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19 May 2014
TTIP: a blueprint for climate catastrophe?
The Huffington Post has today revealed a draft EU negotiating text on energy provisions in TTIP, calling for the export of energy goods from the US, which have been defined as "coal, crude oil, oil products, natural gas, whether liquefied or not, and electrical energy.”
The Sierra Club and Power Shift have warned that such a provision in TTIP will result in more fracking in the US, an increased reliance on fossil fuels in the EU and more climate emissions across the board at a time when the scientific consensus says we need to do more to reduce, not increase, our consumption of fossil fuels globally.
The export of crude oil from the US has been banned since 1975, while there are a number of restrictions on exporting natural gas. However, according to the Huffington Post, ‘special licenses to exempt some crude oil exports from the ban’ can be signed by the president, while the Sierra Club warns that due to a clause in the U.S. Natural Gas Act, under free trade deals natural gas exports from the U.S. ‘must be automatically deemed in the public interest and automatically granted’.
The leak will raise alarm bells with climate activists in the US and EU as the world gears up to reach an agreement on climate action next year in Paris. There are worries that TTIP could lock both sides of the Atlantic into continued and intensified fossil fuel use, impeding the move to much needed renewable energy sources.
In a joint statement detailing their concerns, The Sierra Club and Power Shift have expressed their fear that TTIP may also restrict the ability of governments to set the terms of their own energy policy, as TTIP includes measures to prohibit ‘local content requirements’ also known as buy-local rules, including in renewable energy programs. Such requirements ‘have been a standard policy tool used by governments to foster, nurture, and grow new industries’ in the past:
‘It is critical that governments have every tool at their disposal to be able to develop, grow, and support renewable energy. Governments and communities must have the right to determine whether or not a local content requirement will increase the viability, success, and effectiveness of a renewable energy program. The TTIP must not close the door on such programs.’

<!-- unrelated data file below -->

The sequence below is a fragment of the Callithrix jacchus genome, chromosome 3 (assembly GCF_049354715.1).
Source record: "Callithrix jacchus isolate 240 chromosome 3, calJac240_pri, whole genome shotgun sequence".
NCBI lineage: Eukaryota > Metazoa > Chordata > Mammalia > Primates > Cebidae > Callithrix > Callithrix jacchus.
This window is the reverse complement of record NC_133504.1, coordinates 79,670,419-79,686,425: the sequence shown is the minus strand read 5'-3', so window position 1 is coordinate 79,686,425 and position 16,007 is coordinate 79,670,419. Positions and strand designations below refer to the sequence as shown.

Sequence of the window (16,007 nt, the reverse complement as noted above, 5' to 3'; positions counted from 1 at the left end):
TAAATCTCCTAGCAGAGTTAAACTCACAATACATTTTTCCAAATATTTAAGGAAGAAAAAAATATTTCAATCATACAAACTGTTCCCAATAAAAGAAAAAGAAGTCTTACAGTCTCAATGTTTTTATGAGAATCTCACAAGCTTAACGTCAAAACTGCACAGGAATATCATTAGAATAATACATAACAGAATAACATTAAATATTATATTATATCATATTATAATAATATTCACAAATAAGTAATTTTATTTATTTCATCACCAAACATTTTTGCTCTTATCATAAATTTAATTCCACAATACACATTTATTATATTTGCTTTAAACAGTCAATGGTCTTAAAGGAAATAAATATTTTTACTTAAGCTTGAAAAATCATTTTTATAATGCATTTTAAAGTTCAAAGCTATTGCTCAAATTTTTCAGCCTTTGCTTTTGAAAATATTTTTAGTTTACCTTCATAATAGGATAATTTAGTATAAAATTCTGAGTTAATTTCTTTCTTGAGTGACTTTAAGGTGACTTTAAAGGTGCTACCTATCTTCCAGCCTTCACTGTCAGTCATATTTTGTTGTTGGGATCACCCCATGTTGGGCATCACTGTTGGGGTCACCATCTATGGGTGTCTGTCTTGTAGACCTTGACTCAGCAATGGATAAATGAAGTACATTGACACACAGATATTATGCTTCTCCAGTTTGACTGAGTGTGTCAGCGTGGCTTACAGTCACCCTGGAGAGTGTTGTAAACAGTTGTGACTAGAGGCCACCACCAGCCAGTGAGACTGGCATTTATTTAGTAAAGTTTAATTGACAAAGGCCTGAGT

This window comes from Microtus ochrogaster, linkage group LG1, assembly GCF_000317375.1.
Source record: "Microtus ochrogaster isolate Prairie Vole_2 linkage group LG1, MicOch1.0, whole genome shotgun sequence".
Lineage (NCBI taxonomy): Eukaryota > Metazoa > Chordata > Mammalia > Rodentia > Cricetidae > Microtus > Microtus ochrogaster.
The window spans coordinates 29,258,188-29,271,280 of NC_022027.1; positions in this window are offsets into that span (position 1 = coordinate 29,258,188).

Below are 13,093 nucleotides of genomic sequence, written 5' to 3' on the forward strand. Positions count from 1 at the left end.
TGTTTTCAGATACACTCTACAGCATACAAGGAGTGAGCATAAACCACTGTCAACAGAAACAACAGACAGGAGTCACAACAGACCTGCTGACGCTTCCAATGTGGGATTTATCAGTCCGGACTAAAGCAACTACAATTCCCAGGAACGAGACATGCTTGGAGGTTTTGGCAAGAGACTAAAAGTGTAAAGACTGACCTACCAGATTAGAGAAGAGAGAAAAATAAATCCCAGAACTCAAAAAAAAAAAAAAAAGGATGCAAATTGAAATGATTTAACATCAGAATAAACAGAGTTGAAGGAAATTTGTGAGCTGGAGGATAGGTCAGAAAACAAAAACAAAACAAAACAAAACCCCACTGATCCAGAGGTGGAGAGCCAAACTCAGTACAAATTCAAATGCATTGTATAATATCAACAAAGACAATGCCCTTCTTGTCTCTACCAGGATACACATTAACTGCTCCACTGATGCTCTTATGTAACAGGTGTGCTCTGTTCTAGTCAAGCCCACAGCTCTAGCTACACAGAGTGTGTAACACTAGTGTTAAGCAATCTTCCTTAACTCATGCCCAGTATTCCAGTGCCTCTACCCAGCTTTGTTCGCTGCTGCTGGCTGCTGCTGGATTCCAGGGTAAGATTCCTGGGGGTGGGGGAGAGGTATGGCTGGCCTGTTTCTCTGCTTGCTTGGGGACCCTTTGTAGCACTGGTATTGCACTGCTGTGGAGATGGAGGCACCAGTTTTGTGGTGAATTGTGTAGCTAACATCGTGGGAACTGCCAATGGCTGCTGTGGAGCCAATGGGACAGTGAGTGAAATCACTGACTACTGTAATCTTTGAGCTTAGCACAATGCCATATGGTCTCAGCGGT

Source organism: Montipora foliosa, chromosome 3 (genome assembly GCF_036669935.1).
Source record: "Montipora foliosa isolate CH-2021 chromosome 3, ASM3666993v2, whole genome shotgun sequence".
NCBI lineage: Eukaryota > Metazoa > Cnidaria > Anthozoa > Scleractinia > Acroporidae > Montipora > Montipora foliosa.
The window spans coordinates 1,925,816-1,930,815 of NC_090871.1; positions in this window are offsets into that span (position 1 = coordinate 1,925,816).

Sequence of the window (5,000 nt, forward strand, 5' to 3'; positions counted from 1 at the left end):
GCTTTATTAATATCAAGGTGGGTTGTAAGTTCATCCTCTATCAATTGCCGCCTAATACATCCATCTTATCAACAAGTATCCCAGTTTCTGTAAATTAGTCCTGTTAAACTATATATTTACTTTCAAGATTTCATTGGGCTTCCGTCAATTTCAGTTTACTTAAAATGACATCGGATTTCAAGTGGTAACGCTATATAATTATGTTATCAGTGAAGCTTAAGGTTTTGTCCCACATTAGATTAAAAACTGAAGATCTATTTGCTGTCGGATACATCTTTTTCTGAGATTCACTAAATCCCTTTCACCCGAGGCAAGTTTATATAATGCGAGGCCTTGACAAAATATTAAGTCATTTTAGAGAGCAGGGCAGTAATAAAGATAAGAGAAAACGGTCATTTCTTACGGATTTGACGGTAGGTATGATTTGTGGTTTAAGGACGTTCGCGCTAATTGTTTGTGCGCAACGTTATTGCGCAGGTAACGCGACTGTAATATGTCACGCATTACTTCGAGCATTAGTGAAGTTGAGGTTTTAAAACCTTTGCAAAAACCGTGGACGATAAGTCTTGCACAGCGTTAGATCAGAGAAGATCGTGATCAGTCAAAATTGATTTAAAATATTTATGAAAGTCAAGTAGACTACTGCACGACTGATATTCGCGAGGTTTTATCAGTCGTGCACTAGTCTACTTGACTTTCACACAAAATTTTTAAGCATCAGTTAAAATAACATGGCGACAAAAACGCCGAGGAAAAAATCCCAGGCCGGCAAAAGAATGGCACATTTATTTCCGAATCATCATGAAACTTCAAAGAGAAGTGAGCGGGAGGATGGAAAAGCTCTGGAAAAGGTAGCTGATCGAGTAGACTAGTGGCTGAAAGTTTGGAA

It is generally understood that TTIP is also likely to serve as a blueprint for future trade negotiations, as combined, a US-EU free trade area will cover almost half the world’s GDP, and set the bar for what is and isn’t included in such partnership agreements. Provisions such as those laid out in the leaked draft may have ‘even broader implications for developing countries', we are told:
’Particularly during the early stages of countries’ development, it is critical that governments have the ability to nurture and grow domestic industries—including renewable energy industries—in order to cultivate a manufacturing base. History shows that governments need a range of policy tools, including local content requirements, to support such industries until they are internationally competitive.’
Roughly two thirds of known fossil fuel reserves must stay in the ground if we are to avoid climate catastrophe according to the IPCC, yet the EU draft text ‘does nothing to reconcile the incompatibility of existing trade rules with the need to use all available tools and measures to meet the challenge of climate change’.
Read the Huffington Post article.
Read the EU draft text on energy provisions.